United States Attorney’s Office Celebrates Native American Heritage Month

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FILE PHOTO: The DOJ logo is pictured on a wall after a news conference in New York

Assistant U. S. Attorney Kim-Thoa Hoang (619) 546-9397    

NEWS RELEASE SUMMARY – November 29, 2021

SAN DIEGO – To commemorate American Indian and Alaska Native Heritage Month, the U.S. Attorney’s Office recently hosted an event to celebrate the cultures, traditions and histories of American Indians and Alaska Natives and acknowledge the tremendous contributions of those communities to the United States.

At the November 19 event, Acting U.S. Attorney Randy Grossman expressed his commitment to working as partners with Tribal nations to reduce crime and help victims. “The Department of Justice is committed to improving public safety in Native American communities,” Grossman said. “We stand ready to work with our Tribal partners to develop public safety solutions that work best for Tribal communities in our district.”

Grossman noted in his remarks at the event that the U.S. Attorney’s Office, through its tribal liaison efforts, has built and maintained partnerships with the tribal communities in San Diego County, as well as fostering a strong working relationship with local and county law enforcement agencies for the investigation and prosecution of criminal activities within the reservations. 


Also attending the event were San Diego County Deputy District Attorneys Joe McLaughlin and Brooke Tafreshi and District Attorney Investigator Juan Cisneros, all  tribal liaison representatives; Sheriff’s Captain Mike Rand; Chairwoman Erica Pinto and Councilman James Cuero of the Jamul Indian Village.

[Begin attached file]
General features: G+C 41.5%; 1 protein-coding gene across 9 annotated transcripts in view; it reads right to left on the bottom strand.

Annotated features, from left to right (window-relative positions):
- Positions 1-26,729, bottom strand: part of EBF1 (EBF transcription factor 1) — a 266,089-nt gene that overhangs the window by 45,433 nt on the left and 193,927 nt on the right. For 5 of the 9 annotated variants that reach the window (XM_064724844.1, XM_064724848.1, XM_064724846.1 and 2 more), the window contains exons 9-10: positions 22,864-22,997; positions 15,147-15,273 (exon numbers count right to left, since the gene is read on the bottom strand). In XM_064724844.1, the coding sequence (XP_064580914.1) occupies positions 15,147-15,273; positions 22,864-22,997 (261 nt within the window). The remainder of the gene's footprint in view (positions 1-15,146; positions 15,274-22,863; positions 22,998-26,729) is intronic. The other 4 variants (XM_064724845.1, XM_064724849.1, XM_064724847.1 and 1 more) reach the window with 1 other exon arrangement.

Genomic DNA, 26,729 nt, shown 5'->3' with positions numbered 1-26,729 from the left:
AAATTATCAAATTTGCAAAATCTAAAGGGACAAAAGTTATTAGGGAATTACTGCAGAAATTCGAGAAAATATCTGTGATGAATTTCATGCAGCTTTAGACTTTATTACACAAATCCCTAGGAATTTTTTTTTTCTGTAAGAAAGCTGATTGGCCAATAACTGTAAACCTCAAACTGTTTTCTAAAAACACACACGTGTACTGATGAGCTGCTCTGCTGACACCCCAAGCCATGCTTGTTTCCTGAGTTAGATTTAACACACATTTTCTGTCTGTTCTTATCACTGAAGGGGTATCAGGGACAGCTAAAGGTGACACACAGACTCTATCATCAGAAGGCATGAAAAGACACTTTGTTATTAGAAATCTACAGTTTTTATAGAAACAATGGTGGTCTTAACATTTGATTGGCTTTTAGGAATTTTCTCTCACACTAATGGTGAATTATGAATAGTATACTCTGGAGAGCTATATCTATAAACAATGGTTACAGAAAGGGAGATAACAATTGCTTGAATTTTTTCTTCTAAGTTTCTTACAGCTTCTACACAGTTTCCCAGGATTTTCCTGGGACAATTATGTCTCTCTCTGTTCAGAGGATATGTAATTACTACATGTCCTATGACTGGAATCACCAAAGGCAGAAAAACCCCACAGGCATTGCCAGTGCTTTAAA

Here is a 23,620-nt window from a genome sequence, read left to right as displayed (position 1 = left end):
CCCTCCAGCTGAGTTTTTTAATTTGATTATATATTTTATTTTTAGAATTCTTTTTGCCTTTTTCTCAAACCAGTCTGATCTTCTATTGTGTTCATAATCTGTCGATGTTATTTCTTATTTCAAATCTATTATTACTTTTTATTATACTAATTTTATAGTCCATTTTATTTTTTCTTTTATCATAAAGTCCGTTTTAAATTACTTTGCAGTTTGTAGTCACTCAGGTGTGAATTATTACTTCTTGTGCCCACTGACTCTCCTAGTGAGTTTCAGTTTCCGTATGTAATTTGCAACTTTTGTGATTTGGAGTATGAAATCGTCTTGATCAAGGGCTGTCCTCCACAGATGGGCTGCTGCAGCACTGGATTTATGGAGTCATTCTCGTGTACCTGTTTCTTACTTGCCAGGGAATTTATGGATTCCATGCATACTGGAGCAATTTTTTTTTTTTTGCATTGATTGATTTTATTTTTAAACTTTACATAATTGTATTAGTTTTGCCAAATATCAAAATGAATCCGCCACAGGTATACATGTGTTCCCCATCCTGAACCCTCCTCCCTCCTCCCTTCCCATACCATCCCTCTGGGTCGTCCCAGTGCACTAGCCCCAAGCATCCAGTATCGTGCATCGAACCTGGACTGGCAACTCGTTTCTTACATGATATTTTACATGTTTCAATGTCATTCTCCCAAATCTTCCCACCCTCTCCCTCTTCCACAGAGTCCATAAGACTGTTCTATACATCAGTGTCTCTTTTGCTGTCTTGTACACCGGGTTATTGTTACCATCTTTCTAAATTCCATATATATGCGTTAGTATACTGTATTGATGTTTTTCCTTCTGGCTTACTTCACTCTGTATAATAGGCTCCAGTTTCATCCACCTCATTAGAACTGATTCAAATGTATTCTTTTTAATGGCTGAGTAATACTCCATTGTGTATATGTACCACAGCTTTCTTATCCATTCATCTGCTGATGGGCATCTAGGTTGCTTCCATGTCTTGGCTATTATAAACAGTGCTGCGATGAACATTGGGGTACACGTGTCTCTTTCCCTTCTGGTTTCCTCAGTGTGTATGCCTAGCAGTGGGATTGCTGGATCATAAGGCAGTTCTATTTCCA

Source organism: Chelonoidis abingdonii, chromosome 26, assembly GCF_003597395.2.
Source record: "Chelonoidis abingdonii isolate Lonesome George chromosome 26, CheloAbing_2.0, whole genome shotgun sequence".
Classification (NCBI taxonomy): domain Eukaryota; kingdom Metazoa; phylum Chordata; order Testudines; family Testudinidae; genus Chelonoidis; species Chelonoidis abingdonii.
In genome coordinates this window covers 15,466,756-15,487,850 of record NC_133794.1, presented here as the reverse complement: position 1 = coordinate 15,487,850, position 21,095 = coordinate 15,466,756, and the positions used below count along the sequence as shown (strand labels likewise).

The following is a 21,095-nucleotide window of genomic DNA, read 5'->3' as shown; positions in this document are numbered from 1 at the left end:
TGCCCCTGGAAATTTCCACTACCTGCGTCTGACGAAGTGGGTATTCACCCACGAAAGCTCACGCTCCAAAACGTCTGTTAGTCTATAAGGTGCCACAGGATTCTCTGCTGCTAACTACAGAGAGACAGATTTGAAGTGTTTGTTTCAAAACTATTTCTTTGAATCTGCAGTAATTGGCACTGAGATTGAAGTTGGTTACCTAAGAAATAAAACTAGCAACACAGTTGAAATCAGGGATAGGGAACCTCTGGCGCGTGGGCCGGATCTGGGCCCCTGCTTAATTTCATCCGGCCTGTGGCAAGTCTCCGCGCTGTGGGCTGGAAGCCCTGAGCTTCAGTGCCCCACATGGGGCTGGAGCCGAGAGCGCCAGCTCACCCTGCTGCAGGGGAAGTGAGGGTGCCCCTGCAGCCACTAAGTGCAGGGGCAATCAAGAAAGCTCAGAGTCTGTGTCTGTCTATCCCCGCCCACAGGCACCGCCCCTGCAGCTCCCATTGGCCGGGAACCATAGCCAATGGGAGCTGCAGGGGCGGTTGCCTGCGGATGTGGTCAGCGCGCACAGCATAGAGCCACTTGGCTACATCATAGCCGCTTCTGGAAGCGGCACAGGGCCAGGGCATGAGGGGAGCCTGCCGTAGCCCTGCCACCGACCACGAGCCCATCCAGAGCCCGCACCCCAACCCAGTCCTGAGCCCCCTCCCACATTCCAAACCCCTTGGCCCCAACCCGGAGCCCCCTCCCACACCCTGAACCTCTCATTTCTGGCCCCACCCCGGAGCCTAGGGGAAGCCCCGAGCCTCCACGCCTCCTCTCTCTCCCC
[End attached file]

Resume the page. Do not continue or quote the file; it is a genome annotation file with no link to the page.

Further, in honor of Native American Heritage Month, Chairman Robert Smith of Pala Band of Mission Indians, who also serves as Chairman of the Board of the Southern California Chairmen’s Association, offered some remarks remotely and stressed the importance of working with all levels of law enforcement to ensure the well-being of tribal residents.

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“The most basic responsibility of tribal leaders,” Smith said, “is to provide a variety of social, governmental, administrative, educational, health and welfare services for tribal members.  Over the years, Native Americans have made progress in these areas, but there is much more to be done; we need to continue to dedicate ourselves to improving the quality of life of all of our members.  To this end, we also need to promote strong collaborative relationships with governmental agencies to overcome challenges and attain positive solutions.”

This year’s celebration featured a first for the U.S. Attorney’s Office:  The participation in person of one of the tribal leaders in the district, Chairwoman Pinto of the Jamul Indian Village, who delivered keynote remarks.

Chairwoman Pinto shared her background and experience as a tribal leader and award-winning trailblazer who has accomplished much for the benefit of her Tribe and tribal constituents. She stressed the importance of a partnership approach on the part of tribal leaders and organizations as one of the key attributes of successful leadership in building self-reliance and strengthening tribal sovereignty while contributing to the prosperity of the greater community and celebrating the historical legacy and rich culture of Native Americans.

She said: “Tribal independence and self-determination now guide our Tribe. The ability to exercise our inherent right to sovereignty has allowed my tribal community to engage in the self-sufficiency required to tackle issues like education, housing, health care, and economic development.”

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